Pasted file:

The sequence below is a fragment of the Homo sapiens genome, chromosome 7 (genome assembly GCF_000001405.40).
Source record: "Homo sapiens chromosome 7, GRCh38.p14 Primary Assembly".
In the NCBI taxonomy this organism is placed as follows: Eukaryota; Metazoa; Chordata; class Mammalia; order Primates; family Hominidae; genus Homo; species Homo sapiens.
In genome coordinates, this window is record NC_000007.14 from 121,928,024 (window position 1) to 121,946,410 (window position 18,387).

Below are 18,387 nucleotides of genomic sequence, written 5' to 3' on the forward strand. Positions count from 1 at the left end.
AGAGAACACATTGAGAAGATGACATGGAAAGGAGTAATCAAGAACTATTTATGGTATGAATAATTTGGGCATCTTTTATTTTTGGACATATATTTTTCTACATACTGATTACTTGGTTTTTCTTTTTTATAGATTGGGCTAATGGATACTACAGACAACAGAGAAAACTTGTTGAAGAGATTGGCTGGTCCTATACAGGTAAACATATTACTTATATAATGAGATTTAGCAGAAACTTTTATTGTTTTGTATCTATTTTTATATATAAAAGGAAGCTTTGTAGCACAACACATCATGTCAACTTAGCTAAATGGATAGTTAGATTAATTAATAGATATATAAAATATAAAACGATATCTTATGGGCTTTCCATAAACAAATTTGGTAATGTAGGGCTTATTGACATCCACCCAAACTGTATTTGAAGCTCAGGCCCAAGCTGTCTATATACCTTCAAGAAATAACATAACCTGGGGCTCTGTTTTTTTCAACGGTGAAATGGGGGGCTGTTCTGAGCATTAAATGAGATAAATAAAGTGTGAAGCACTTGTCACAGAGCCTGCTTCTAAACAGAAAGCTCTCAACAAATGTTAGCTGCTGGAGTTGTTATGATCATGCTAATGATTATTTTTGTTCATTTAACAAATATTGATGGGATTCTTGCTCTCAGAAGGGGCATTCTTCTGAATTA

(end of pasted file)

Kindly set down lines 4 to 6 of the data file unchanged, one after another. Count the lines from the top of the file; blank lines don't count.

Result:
In genome coordinates, this window is record NC_000007.14 from 121,928,024 (window position 1) to 121,946,410 (window position 18,387).

Below are 18,387 nucleotides of genomic sequence, written 5' to 3' on the forward strand. Positions count from 1 at the left end.
AGAGAACACATTGAGAAGATGACATGGAAAGGAGTAATCAAGAACTATTTATGGTATGAATAATTTGGGCATCTTTTATTTTTGGACATATATTTTTCTACATACTGATTACTTGGTTTTTCTTTTTTATAGATTGGGCTAATGGATACTACAGACAACAGAGAAAACTTGTTGAAGAGATTGGCTGGTCCTATACAGGTAAACATATTACTTATATAATGAGATTTAGCAGAAACTTTTATTGTTTTGTATCTATTTTTATATATAAAAGGAAGCTTTGTAGCACAACACATCATGTCAACTTAGCTAAATGGATAGTTAGATTAATTAATAGATATATAAAATATAAAACGATATCTTATGGGCTTTCCATAAACAAATTTGGTAATGTAGGGCTTATTGACATCCACCCAAACTGTATTTGAAGCTCAGGCCCAAGCTGTCTATATACCTTCAAGAAATAACATAACCTGGGGCTCTGTTTTTTTCAACGGTGAAATGGGGGGCTGTTCTGAGCATTAAATGAGATAAATAAAGTGTGAAGCACTTGTCACAGAGCCTGCTTCTAAACAGAAAGCTCTCAACAAATGTTAGCTGCTGGAGTTGTTATGATCATGCTAATGATTATTTTTGTTCATTTAACAAATATTGATGGGATTCTTGCTCTCAGAAGGGGCATTCTTCTGAATTA